Opinion: How California came to treat UC Berkeley students’ ‘noise’ as a dire environmental threat
In an era of upheaval and protest at People’s Park and across the country, UC Berkeley admitted its first significant wave of Chicano students in response to student pressure in 1969. Even then, the university had a housing shortage, prompting a successful effort to acquire a house near campus for the Chicano student community in the early ’70s. Half a century later, Casa Joaquin Murrieta continues to provide affordable student housing for about 40 Berkeley students.
The California Environmental Quality Act, enacted soon after the house was founded, would have killed the project before it started, depriving thousands of college students of affordable, stable, proximate campus housing. We know because that’s what it’s doing today, most recently in the form of a court ruling blocking the university’s effort to build sorely needed housing in People’s Park.
Then and now, the “environmental impact” of more student housing is in fact positive: More students living near campus means less traffic. It caused no harm to the environment to increase the occupancy and improve the interior of an existing structure.
But Casa Joaquin’s neighboring, overwhelmingly white homeowners could have used CEQA to demand costly studies and multiple hearings before Berkeley officials. City officials likely would have sided with their voting homeowner constituents and used CEQA to deny our building permit applications, just as Berkeley enthusiastically deployed cops to block our peaceful anti-Vietnam War demonstrations.
More recently, a series of court rulings that culminated last year nearly forced Berkeley to withhold admission of thousands of high school seniors because the state’s judges agreed with NIMBY neighborhood groups that population growth is an inherent environmental impact under CEQA. Only a quick fix by the Legislature headed off an enrollment freeze.
Now a state court has given Berkeley’s NIMBYs another gift. More than 50 years after CEQA was enacted, and in defiance of a 1993 amendment directing courts not to expand the law beyond what is expressly required, the appellate court invented an entirely new CEQA “impact”: noise from undergraduate parties. This arose from the NIMBYs’ demand to be protected from the “social noise” caused by adding college students to their neighborhood. Students could, after all, holler or sing or play music at volumes audible to their delicate neighbors (who are already surrounded by students).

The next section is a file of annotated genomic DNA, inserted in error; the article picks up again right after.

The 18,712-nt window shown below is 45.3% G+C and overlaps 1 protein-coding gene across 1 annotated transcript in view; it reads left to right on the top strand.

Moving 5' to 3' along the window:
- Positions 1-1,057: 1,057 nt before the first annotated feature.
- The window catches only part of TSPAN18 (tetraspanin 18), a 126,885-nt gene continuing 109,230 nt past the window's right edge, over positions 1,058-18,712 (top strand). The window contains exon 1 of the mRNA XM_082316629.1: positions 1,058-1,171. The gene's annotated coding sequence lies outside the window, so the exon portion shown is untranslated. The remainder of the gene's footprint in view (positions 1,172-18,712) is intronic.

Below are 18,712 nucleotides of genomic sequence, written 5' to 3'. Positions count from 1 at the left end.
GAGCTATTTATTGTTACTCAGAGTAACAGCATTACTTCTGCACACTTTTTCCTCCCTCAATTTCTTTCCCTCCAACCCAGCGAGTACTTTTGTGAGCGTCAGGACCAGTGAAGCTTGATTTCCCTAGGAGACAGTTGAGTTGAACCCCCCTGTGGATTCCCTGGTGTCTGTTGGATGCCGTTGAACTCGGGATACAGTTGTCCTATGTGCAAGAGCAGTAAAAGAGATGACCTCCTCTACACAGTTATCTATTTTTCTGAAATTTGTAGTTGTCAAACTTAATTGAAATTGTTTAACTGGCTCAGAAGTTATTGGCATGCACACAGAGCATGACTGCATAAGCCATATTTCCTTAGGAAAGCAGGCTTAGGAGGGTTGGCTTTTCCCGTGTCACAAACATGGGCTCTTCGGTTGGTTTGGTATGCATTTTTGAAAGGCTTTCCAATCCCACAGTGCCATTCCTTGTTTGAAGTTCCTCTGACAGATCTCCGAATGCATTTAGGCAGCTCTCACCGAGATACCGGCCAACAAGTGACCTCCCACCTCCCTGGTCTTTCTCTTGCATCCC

This newly discovered impact is dangerously attributable to the future occupants of any unbuilt housing. NIMBYs can now argue that the noise that could be caused by any additional student or general population must be adequately analyzed and mitigated before any housing may be built.
Of course, excessive noise is annoying, and it’s also illegal when it happens after hours or with amplified equipment. City and campus cops enforce nuisance ordinances, and in an earlier stage of this lawsuit, the university agreed to a city demand that it pay for stepped-up enforcement against occasionally noisy students — most of whom worked hard to get into Berkeley but are nevertheless young people living away from home for the first time in their lives.
The concept of “social noise” is perfectly designed to block housing in existing neighborhoods. If this ruling stands, other demographic and individual behaviors could become adverse “environmental” impacts under CEQA. Because apartment residents are likely to be younger than their single-family homeowner neighbors, their “social noise” could come from a colicky infant, bickering siblings or bursts of rebellious teenage music.
Undergraduates without housing, especially students who are the first in their family to attend a four-year university, drop out at an alarming rate, leaving with debt and broken dreams instead of a college degree from one of the world’s premier public universities. Housing, in other words, matters. No wonder CEQA has been called the “law that swallowed California.”
Jennifer Hernandez is a partner with the law firm Holland & Knight specializing in land use and environmental law. Robert Apodaca is the executive director of the Two Hundred for Homeownership, a coalition dedicated to mitigating poverty through homeownership, and a co-founder of Casa Joaquin Murrieta.
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